To highlight the notehead of the note in a chord which has a stem attached to it, but keeping the stem black, overlay a colored notehead without a stem on top of the black stemmed version:


    Alternatively, the stemmed note could have an invisible notehead with the overlaid note having no stem. This will prevent anti-aliasing of the hidden black notehead from being visible as a halo around the highlighted note. Also set P16=-3 for the stem note to minimize the width of the hidden ledger line.



    An incompatible SCORE construction which the Score Generator is aware of is #define instructions interleaved in the PMX data. A #define works in a similar but not completely equivalent manner to the #define of a C preprocessor. In this case only simple substitutions can occur (no parameter controls or multiple lines). The #define consists of three components:

    1. The characters #define at the start of a line (ignoring whitespace).
    2. An identifier consisting of the alphanumeric characters and underline: [A-Za-z0-9_]
    3. At least one space, then a list of arbitrary characters to used as a substitution for the identifier.

    A basic example found in the following example is:

       #define WIDTH 50
    This will cause the word WIDTH occurring after the define to be replaced by 50 on all lines of text after the define statement. The identifier is case-sensitive, so WIDTH, width, and Width are not interchangeable for the same define.

    The replacement string can contain embedded newlines which are represented by \n. If the next character after \n is a letter or number, use \{n} to specify the newline character. Here is an example of a define which contains a newline and is used in the example below:

       #define SVG t 1 1\n_99%svg%
    This will cause the word SVG in any text after the #define to expand into:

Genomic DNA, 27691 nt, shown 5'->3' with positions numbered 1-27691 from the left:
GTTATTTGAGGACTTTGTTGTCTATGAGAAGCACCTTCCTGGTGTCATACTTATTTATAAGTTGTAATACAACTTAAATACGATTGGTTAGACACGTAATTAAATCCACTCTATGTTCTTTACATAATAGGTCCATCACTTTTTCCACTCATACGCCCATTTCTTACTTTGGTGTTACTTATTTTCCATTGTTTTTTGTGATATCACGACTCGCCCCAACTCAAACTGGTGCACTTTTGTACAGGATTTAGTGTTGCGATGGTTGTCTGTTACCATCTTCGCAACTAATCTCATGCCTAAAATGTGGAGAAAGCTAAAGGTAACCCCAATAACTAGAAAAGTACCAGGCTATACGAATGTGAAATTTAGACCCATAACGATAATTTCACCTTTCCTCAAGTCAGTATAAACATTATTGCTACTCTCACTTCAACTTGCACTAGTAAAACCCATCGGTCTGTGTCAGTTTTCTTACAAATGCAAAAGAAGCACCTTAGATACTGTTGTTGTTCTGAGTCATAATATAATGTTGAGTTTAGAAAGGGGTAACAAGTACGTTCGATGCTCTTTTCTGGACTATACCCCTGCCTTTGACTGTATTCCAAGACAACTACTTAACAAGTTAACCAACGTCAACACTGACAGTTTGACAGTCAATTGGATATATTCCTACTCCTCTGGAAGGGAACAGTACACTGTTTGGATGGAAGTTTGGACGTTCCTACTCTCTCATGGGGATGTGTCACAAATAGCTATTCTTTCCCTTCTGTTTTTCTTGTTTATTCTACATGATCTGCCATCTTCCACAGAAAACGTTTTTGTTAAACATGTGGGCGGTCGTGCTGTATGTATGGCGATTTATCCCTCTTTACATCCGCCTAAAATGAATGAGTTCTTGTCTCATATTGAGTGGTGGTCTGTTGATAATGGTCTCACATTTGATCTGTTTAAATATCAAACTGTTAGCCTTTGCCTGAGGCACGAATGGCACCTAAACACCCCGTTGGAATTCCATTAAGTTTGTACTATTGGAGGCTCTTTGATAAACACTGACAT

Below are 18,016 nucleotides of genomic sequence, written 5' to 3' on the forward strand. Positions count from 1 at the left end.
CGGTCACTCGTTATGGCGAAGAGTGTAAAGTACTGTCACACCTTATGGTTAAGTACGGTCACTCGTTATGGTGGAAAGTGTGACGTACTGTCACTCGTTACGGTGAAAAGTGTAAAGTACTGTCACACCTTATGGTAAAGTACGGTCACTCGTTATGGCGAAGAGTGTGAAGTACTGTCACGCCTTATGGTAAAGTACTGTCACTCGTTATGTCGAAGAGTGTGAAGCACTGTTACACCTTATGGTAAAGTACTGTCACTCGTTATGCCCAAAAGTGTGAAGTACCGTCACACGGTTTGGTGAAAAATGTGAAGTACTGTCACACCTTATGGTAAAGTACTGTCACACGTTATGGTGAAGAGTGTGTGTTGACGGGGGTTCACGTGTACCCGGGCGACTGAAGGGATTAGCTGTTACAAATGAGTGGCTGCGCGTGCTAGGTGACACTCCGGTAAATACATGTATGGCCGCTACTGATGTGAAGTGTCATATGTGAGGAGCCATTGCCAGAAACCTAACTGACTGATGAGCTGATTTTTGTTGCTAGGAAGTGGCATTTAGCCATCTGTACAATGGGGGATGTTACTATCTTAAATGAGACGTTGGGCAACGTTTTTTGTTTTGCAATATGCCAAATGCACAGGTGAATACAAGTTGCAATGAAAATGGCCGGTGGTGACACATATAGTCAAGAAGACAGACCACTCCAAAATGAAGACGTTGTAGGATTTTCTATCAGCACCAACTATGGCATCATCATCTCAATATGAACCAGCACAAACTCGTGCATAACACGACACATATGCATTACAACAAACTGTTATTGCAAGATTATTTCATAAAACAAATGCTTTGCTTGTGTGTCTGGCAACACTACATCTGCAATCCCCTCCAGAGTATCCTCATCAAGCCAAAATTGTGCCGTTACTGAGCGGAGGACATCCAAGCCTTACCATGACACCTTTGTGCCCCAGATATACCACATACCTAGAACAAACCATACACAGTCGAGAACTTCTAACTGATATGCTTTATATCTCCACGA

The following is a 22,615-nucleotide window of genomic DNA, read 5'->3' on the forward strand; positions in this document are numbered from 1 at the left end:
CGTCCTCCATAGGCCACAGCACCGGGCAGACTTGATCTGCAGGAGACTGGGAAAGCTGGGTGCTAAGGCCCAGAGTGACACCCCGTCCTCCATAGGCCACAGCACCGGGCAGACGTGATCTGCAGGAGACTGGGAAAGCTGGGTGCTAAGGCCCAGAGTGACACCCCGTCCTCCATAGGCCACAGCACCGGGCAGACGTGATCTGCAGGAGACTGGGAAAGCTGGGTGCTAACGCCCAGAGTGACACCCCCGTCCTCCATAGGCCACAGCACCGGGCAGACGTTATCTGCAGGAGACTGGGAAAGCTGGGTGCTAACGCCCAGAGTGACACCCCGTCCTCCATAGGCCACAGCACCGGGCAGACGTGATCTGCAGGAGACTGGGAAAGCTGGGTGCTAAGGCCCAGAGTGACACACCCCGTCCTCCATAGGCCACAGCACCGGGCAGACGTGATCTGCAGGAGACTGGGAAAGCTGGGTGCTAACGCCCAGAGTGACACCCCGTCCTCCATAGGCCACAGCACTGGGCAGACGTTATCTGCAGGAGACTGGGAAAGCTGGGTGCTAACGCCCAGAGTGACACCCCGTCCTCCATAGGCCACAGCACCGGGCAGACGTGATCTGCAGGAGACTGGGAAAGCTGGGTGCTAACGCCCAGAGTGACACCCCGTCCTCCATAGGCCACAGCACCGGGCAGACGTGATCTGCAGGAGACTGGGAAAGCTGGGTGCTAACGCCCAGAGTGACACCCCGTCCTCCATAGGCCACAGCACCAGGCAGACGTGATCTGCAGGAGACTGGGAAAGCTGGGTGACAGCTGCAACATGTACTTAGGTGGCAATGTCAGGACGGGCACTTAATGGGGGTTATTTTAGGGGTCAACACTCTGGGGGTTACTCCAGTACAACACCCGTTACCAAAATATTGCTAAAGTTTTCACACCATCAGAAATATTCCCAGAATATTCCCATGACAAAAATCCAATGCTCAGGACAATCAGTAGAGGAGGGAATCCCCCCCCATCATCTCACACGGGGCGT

t 1 1

    The #define can be used again to redefine the same identifier. In the following example, HPOS is initial defined to be 15, and then later it changes to 25 and 35

    Accidental/Articulation coloring

    Normally accidentals and articulations will be given the same color as a note. Here is a note with the default coloring of notehead, stems, and accidentals:

    The accidental can be colored independently from the color of the notehead by displaying the note without an accidental, and the accidental on a note with no stem or notehead. Note that the order of the main notehead and the stemless invisible notehead with the accidental is not important. Either shape can be drawn first (although you could also keep the accidental on the primary notehead and overwrite the accidental using the invisible notehead).

    Setting independent colors for articulations works in the same manner as for accidentals. Draw the main note without an articulation, and the articulation notehead/stem as invisible:


    Coloring of beams behaves similar to notes.

    Beam levels can be colored separately by overlaying multiple beams.

    Beam stroke widths are controlled separately from all other graphical object stroke sizes in SCORE output. Typically the stroke size is set to zero to generate a wide gap between beams. This default can be overridden with the stroke-width SVG parameter. In the online SCORE Generator, the beams have no stroke, so you cannot independently control fill and stroke colors for beams.

    Gradient fills

    Gradients can be given used in fill attributes to paths. Here is an example SVG image which uses a gradient to color a note. This example is not possible to implement without hand coding of the SVG file to replace the fill="currentColor" with fill="url(#grad)" in a copy of the notehead shape definition.

    Filtering effects

    SVG Filters can be applied in a manner similar to gradients. Here is an example which applies filters to generate a 3-D effect:

    A square stroke-linecap was applied to the staff lines and barlines so that they create a corner rather than an indentation when they are joined at right angles to each other.

    Note that the filter was applied to two objects (clef and note), and the note had an additional alteration so that it was colored red.

    A drop-shadow:

    This example required a dummy treble clef within the filter region (opacity set to 0% so that it is invisible but present in the output SVG file). Otherwise, the stem and edges of the note were being clipped.

    Here is an example which adds a jagged box around a set of notes:


    An SVG Primer for Today's Browsers (2009)
    SVG Tutorial.
    SVG Essentials, Chapter 3 (Basic Shapes) by J. David Eisenberg (Feb. 2002). Published by O'Reily, ISBN 0-596-00223-8.
    SVG 1.1 specification (2nd edition 16 August 2011)
    SVG animation with JavaScript and SMIL